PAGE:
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Accuracy of fine‐needle aspiration cytology in patients with radiation‐induced thyroid neoplasms. BJS 2003; 90: 755-758.

Published: 9th June 2003

Authors: S. Kikuchi, N. D. Perrier, P. H. G. Ituarte, P. A. Treseler, A. E. Siperstein, Q.‐Y. Duh et al.


Fine‐needle aspiration cytology (FNAC) is useful for selecting patients with thyroid nodules for thyroidectomy. Its value in patients who have been exposed to low‐dose therapeutic radiation is questionable because these patients have an increased risk of multifocal benign and malignant tumours, and thyroid cancer is common in such patients.


Between 1960 and 1999, 171 patients with one or more thyroid nodules who had a history of exposure to radiation underwent operation; 49 of these patients had preoperative FNAC. The cytology results in these 49 patients were compared with those of an age‐ and sex‐matched control group of patients with thyroid nodules who did not have a history of radiation exposure.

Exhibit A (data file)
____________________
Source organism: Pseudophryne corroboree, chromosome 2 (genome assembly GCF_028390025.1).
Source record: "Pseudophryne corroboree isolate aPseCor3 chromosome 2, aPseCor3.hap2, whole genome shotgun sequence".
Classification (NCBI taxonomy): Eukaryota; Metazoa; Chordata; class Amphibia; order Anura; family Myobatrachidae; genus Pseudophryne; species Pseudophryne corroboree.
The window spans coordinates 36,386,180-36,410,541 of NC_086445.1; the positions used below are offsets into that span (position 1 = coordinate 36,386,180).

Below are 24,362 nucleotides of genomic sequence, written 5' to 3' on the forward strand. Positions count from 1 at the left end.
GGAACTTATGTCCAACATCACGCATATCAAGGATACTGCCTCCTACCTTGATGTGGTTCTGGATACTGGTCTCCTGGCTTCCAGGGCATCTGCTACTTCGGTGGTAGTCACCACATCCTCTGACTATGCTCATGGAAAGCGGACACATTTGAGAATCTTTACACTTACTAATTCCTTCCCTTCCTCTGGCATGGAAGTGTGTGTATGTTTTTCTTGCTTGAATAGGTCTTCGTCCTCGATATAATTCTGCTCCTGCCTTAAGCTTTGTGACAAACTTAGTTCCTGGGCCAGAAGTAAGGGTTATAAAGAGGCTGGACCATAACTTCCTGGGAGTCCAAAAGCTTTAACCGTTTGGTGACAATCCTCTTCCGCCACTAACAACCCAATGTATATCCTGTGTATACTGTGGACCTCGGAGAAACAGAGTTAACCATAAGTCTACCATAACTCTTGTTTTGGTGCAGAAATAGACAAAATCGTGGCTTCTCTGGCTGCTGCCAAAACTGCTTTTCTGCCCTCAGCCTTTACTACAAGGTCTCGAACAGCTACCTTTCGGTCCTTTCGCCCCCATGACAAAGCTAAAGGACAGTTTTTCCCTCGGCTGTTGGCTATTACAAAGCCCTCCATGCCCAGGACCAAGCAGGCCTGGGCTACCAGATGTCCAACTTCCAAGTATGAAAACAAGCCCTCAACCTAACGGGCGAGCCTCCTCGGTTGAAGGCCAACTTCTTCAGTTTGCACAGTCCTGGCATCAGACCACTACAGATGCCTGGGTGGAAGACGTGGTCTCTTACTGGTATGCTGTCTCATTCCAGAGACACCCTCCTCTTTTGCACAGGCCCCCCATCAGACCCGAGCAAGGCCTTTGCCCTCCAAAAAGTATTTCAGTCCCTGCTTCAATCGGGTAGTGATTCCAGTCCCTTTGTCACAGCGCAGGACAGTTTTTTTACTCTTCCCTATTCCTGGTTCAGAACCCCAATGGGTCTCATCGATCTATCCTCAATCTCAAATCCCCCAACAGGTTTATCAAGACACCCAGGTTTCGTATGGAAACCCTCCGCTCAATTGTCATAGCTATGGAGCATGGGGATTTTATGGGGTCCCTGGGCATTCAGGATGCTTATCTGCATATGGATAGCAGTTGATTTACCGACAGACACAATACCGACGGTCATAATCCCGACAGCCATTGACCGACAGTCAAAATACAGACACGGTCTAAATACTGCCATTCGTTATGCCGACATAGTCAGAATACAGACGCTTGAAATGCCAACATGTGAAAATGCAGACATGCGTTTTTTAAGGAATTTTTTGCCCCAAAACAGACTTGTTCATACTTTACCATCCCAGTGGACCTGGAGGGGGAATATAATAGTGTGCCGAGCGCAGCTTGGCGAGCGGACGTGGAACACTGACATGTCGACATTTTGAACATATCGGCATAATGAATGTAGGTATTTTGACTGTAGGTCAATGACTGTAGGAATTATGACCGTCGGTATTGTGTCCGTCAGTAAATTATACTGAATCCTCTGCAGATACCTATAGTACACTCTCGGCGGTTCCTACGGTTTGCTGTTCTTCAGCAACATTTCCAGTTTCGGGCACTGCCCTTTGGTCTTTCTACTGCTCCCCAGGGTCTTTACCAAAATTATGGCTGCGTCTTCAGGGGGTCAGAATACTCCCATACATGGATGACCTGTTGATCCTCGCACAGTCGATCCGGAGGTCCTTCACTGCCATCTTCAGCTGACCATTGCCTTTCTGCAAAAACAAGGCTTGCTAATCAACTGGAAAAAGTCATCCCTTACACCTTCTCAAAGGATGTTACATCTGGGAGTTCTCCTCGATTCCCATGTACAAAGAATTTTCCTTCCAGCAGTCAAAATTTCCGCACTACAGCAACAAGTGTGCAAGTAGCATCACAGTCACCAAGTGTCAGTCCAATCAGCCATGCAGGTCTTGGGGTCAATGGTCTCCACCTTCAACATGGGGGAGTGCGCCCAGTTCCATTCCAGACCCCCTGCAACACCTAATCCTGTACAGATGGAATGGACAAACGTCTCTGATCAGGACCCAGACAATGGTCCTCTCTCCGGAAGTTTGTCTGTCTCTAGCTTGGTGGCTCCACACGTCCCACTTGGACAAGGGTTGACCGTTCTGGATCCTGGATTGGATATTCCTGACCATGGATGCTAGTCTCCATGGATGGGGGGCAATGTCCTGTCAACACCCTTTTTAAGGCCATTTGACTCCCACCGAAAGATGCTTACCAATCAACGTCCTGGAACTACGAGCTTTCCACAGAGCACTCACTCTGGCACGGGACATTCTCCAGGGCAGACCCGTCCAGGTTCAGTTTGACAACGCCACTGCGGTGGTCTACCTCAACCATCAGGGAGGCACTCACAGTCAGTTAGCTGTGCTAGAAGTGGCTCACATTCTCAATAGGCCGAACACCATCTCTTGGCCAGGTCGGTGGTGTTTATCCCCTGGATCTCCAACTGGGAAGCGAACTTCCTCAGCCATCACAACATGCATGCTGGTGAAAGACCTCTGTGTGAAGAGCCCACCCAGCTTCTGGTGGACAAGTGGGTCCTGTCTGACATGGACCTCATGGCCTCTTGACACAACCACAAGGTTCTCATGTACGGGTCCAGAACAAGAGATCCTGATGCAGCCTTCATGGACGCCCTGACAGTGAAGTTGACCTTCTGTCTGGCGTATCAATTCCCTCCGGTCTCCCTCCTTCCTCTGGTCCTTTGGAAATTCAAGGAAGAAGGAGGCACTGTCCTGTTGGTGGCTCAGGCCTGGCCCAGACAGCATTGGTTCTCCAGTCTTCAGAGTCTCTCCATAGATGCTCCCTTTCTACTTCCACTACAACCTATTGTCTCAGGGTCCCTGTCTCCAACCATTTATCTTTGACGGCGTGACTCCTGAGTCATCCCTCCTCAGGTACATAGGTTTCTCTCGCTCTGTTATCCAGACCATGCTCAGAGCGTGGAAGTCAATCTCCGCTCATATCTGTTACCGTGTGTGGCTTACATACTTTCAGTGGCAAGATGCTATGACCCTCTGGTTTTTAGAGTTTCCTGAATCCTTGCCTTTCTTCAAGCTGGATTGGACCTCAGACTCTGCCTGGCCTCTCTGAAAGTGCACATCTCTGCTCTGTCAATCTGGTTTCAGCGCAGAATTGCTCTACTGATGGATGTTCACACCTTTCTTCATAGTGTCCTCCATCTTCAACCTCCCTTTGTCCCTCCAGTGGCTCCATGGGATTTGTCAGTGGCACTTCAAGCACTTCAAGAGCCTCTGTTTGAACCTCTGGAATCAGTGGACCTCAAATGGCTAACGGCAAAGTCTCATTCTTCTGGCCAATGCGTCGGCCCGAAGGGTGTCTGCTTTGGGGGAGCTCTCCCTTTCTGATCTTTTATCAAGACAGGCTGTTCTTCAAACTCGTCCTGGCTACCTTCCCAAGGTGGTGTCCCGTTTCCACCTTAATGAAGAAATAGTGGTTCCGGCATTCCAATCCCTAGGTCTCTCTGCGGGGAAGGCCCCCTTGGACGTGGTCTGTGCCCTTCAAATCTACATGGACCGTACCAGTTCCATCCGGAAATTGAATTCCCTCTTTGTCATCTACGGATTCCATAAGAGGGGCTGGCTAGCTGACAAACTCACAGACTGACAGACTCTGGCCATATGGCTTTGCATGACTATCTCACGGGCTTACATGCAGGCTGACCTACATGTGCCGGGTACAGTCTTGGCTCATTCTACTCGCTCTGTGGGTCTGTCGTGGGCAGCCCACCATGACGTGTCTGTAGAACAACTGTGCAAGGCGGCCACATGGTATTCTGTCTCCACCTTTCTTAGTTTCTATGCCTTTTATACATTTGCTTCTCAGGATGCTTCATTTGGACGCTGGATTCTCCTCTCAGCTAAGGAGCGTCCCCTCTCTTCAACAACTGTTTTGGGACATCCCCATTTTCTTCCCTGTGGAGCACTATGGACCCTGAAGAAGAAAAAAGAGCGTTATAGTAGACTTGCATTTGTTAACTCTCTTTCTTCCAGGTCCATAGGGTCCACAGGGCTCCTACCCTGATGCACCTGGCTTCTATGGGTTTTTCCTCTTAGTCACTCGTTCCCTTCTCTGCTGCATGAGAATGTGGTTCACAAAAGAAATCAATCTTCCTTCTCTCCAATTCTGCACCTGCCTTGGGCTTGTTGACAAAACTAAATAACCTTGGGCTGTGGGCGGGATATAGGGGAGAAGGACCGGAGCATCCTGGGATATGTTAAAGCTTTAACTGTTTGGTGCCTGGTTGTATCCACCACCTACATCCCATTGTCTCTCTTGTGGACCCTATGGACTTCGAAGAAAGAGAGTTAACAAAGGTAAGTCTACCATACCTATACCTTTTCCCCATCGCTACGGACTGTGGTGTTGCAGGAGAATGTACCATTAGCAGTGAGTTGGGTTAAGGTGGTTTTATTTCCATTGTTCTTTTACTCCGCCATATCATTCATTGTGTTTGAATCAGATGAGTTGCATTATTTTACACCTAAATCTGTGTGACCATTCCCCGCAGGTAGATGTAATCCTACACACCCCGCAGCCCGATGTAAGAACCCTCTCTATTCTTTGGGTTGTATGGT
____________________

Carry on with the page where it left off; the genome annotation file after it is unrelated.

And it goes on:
Of those who had been exposed to radiation, six of 20 patients with ‘benign’ cytology by FNAC and six of 16 patients with ‘suspicious’ cytology had thyroid cancer. All 13 specimens considered to be malignant on FNAC were indeed malignant. There was a higher rate of false‐negative cytological examinations among patients with a history of irradiation that in those without.


FNAC of thyroid nodules in patients with a history of irradiation is not as accurate as that in non‐irradiated patients, primarily because of coexisting occult thyroid cancers. Copyright © 2003 British Journal of Surgery Society Ltd. Published by John Wiley & Sons, Ltd.

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